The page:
I think I know a little bit about how Cher must have felt. Yesterday, we took our new kitten, our little girl whom we named Pandora, to the vet.
The vet had news for us: “It’s a boy.”
My head was spinning. Boy? In less than a week, I had developed my whole concept of our new family member’s identity around the belief that it was female. She was so cute, so little, so in need of love of protection. Also, my son had come up with a rather unique, elegant and feminine name for the new cat: Pandora.
But now the vet was telling us news that suggested that “Pandora” wasn’t suitable, not unless we wanted to give her–I mean, him–a gender identity disorder.
Pandora, Pandora, Pandora. You can’t be Pandora.
And, you’re not going to grow up to be some sleek, elegant tabby girl but a big, hulking tabby Tom.
Giving up on the name Pandora would prove to be just one of our difficulties. We also had to begin using the appropriate pronoun to use. Not she. Not her. Not “Hey, little girl.”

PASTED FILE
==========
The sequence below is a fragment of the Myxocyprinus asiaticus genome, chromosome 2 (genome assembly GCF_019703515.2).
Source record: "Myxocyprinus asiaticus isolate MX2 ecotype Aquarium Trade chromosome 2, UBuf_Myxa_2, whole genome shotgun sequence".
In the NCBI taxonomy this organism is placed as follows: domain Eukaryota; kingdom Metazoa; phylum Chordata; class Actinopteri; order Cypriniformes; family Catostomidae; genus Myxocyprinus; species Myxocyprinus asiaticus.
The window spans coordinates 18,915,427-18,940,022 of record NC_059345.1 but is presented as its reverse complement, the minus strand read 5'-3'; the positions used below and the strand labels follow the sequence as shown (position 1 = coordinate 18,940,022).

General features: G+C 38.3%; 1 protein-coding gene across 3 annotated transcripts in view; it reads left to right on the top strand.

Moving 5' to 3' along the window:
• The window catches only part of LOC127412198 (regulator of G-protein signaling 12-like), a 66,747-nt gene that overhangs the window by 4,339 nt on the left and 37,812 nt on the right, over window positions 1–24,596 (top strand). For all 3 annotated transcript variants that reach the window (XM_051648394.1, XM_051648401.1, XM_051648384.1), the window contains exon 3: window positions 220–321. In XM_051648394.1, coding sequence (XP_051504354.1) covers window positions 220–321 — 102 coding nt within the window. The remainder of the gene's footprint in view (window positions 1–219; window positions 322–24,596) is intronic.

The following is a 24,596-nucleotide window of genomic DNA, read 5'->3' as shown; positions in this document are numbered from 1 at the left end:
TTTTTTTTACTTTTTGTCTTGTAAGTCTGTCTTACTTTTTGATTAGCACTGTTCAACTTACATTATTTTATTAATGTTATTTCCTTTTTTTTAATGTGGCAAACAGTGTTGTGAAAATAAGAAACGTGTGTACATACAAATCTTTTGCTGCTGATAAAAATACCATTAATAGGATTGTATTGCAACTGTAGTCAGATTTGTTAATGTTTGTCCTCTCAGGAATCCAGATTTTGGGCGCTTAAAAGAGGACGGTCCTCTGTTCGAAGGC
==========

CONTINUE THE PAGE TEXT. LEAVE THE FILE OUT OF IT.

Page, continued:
As we paid the vet, we joked with the staff of young women, who all fell all over our cute, 4- to 5-week-old kitten, that we had brought her in for a sex change. Well, for what we paid to the vet, I guess it was a rather inexpensive sex change.
A new naming conference took place over milkshakes and a mocha almond fudge sundae at San Francisco Creamery. Once again, my son struck on something that could work: Pippin.
With Pippin, my son was thinking of the hobbit Pippin from Lord of the Rings, who joins Frodo in the Fellowship of the Rings.
The name immediately made me think of the hero of the 1970s Bob Fosse Broadway musical. Of course that Pippin is based on a real life figure from the early Middle Ages. Pippin, or Pepin, was the oldest but illegitimate son of Charlemagne, one of history’s greatest kings who consolidated much of western Europe into what became the Holy Roman Empire.
Pippin (at top right, with Charlemagne at top left) was supposed to be a handsome, friendly guy. Well, so far our little Pippin seems to be a pretty — I mean, handsom — friendly guy.
But wait, the historical Pippin’s looks were marred by a “spinal deformity.” Pippin was a hunchback.
So far, our Pippin’s spine seems just fine.
And, although popular at court, Pippin got involved in intrigues that led his father to try him for treason. Pippin escaped execution when his father (nice dad!) sentenced him to a monastery to live out the rest of his life.
So, the historical Pippin was a bit of a bad boy. Well, that seems to describe our feisty little kitten pretty well. I have the scratch marks on my ankles and arms to prove it.